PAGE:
Officials: Lighting ordinances are not bad for business
For businesses vying to attract customers by outshining their competitors, complying with an ordinance that strictly limits the amount of outdoor light they can generate might dampen their interest in locating in a community. But lighting advocates insist such ordinances can enhance a community’s appeal for businesses in the long run.
Commercial and industrial properties are the greatest offenders when it comes to light that glares or spills on to adjacent properties, lighting ordinance advocates say. Chris Luginbuhl, an astronomer who helped Flagstaff, Ariz., develop its outdoor lighting ordinance, says there are benefits of a strict outdoor lighting ordinance for businesses. “Energy savings and better appearance are all good motivators,” Luginbuhl says.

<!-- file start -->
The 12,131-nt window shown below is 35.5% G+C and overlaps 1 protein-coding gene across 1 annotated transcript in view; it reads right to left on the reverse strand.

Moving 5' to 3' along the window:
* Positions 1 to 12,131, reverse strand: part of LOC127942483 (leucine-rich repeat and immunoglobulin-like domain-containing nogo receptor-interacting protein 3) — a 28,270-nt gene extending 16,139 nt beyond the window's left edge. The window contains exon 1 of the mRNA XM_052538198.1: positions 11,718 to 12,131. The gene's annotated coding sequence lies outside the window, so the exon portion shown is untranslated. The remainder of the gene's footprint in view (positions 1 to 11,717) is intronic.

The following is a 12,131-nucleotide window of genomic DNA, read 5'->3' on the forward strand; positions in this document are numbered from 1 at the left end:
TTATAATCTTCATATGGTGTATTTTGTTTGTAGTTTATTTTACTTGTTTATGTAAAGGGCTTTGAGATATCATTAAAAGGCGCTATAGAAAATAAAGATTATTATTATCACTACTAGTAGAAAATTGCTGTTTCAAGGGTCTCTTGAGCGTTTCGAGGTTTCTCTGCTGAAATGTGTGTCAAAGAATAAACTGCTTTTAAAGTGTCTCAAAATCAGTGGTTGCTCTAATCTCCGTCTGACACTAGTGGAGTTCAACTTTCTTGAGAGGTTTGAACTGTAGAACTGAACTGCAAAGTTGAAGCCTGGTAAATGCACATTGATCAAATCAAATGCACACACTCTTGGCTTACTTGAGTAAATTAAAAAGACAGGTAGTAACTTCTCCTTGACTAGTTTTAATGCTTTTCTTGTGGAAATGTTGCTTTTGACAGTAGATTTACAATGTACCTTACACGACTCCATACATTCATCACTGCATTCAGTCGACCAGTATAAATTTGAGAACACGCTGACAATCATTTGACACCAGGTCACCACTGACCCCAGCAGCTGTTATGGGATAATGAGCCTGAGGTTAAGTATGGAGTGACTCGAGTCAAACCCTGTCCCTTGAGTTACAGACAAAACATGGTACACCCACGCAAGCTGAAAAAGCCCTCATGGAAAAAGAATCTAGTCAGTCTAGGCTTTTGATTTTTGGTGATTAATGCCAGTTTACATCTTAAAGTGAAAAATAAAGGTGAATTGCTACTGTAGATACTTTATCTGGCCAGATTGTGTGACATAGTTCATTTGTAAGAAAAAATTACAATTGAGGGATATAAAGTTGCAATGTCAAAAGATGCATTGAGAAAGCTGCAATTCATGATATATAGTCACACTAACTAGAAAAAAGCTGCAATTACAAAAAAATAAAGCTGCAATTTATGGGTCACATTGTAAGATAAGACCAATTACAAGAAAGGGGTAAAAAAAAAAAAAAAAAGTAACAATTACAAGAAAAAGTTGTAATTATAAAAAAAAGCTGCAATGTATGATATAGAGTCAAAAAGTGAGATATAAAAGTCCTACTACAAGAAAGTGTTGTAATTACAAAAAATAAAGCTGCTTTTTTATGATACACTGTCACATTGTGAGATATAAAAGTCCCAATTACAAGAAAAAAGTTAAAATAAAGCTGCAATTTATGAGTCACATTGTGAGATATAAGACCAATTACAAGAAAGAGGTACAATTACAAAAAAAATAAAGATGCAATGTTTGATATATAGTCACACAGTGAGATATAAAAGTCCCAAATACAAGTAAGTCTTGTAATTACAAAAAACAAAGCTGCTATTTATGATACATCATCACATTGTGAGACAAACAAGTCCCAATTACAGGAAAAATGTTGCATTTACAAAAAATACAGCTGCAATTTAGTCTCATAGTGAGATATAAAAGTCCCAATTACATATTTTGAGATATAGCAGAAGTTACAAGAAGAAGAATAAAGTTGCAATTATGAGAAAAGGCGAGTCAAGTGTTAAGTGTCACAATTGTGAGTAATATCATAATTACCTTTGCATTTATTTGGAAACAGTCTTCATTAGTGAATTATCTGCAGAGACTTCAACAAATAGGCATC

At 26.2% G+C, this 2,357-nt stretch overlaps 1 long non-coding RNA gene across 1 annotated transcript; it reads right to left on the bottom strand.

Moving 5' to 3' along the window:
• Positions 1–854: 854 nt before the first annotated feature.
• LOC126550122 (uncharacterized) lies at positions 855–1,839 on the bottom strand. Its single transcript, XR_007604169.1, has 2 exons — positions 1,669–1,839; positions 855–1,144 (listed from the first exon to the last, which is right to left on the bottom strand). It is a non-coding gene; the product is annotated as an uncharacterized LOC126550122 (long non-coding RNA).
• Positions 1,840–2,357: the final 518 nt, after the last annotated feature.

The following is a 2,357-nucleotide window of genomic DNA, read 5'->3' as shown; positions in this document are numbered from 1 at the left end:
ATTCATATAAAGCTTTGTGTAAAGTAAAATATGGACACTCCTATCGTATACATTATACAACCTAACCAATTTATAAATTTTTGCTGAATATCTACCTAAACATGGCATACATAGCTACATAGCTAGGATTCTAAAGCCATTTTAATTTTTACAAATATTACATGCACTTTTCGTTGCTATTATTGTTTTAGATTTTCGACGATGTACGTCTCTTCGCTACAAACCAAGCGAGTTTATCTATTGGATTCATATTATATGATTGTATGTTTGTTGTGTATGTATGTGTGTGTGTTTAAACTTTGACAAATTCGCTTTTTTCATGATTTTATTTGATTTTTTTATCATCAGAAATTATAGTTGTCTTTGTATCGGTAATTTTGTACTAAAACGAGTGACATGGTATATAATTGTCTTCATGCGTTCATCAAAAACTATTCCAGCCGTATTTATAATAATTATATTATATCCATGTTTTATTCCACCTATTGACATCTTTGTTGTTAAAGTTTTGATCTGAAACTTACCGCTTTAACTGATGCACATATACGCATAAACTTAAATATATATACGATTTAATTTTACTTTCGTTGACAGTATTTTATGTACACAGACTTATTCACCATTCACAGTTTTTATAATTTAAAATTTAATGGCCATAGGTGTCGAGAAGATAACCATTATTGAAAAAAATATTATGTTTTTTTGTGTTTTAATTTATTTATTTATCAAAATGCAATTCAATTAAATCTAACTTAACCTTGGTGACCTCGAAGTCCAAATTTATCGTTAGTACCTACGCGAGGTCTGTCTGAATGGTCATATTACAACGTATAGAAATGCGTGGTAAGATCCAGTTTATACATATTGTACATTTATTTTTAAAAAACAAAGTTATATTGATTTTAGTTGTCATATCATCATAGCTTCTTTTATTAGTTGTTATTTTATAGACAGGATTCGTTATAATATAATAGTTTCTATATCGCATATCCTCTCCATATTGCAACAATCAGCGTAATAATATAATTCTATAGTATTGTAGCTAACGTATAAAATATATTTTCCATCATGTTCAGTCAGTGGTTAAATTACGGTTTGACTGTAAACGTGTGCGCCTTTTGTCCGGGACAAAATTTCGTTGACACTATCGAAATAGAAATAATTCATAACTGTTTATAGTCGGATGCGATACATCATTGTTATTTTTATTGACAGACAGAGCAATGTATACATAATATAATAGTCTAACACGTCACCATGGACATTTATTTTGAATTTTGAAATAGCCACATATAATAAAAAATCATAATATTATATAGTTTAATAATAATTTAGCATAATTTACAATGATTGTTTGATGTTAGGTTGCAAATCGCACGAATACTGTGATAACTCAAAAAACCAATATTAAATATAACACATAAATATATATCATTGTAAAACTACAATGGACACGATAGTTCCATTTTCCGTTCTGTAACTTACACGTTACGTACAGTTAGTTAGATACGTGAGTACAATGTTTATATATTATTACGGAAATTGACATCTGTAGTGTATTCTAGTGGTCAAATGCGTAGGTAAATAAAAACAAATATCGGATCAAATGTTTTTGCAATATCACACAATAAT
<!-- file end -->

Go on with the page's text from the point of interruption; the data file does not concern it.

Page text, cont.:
The village of Homer Glen, located southwest of Chicago, has a strict lighting ordinance, but Edmond Cage, community development director, said it has not lessened the community’s ability to attract business. The median income in the 22-square-mile village is $122,000 a year, and that is a primary reason why businesses want to be there, he says. Residents who earn such high incomes have high expectations for their community’s appearance — and Cage says glaring light is not a look they desire. “A lighting ordinance, along with a number of other ordinances such as signage, raises the standards of a community, which raises the property values, which makes that community more attractive to residents and thus to businesses,” Cage says.
Cage says he has not had any developers say they will not come into the village because of the ordinance, and he adds that making them aware of the requirements early in the development process lessens difficulties. “We push lighting to the front of the list so they (developers) can start working on it sooner,” Cage says.
Preserving the community’s rural look, Cage says, makes Homer Glen an attractive place for businesses and residents alike. “It improves the quality of life,” he says.